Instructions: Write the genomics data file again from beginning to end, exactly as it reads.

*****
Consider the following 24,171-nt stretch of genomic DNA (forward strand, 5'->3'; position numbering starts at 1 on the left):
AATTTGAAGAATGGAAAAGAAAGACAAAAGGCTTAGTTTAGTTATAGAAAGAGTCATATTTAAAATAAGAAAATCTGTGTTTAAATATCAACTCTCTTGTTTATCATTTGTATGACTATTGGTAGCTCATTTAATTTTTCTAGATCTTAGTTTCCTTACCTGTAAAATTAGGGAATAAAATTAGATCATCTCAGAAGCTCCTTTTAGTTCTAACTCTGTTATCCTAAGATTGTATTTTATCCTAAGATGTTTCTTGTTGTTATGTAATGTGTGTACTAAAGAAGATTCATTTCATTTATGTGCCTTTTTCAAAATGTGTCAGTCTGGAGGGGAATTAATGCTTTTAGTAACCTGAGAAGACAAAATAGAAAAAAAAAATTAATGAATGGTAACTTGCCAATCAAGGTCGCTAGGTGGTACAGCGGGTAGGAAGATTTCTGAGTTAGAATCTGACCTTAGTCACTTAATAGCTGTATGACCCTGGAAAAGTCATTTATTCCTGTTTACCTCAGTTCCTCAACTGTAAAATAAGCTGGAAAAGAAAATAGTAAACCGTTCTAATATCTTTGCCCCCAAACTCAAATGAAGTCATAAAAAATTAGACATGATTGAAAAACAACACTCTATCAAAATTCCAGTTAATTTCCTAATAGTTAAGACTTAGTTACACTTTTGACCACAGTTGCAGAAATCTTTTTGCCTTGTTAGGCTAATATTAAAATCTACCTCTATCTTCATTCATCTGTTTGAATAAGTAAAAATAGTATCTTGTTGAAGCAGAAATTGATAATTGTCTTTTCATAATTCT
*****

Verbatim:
Consider the following 24,171-nt stretch of genomic DNA (forward strand, 5'->3'; position numbering starts at 1 on the left):
AATTTGAAGAATGGAAAAGAAAGACAAAAGGCTTAGTTTAGTTATAGAAAGAGTCATATTTAAAATAAGAAAATCTGTGTTTAAATATCAACTCTCTTGTTTATCATTTGTATGACTATTGGTAGCTCATTTAATTTTTCTAGATCTTAGTTTCCTTACCTGTAAAATTAGGGAATAAAATTAGATCATCTCAGAAGCTCCTTTTAGTTCTAACTCTGTTATCCTAAGATTGTATTTTATCCTAAGATGTTTCTTGTTGTTATGTAATGTGTGTACTAAAGAAGATTCATTTCATTTATGTGCCTTTTTCAAAATGTGTCAGTCTGGAGGGGAATTAATGCTTTTAGTAACCTGAGAAGACAAAATAGAAAAAAAAAATTAATGAATGGTAACTTGCCAATCAAGGTCGCTAGGTGGTACAGCGGGTAGGAAGATTTCTGAGTTAGAATCTGACCTTAGTCACTTAATAGCTGTATGACCCTGGAAAAGTCATTTATTCCTGTTTACCTCAGTTCCTCAACTGTAAAATAAGCTGGAAAAGAAAATAGTAAACCGTTCTAATATCTTTGCCCCCAAACTCAAATGAAGTCATAAAAAATTAGACATGATTGAAAAACAACACTCTATCAAAATTCCAGTTAATTTCCTAATAGTTAAGACTTAGTTACACTTTTGACCACAGTTGCAGAAATCTTTTTGCCTTGTTAGGCTAATATTAAAATCTACCTCTATCTTCATTCATCTGTTTGAATAAGTAAAAATAGTATCTTGTTGAAGCAGAAATTGATAATTGTCTTTTCATAATTCT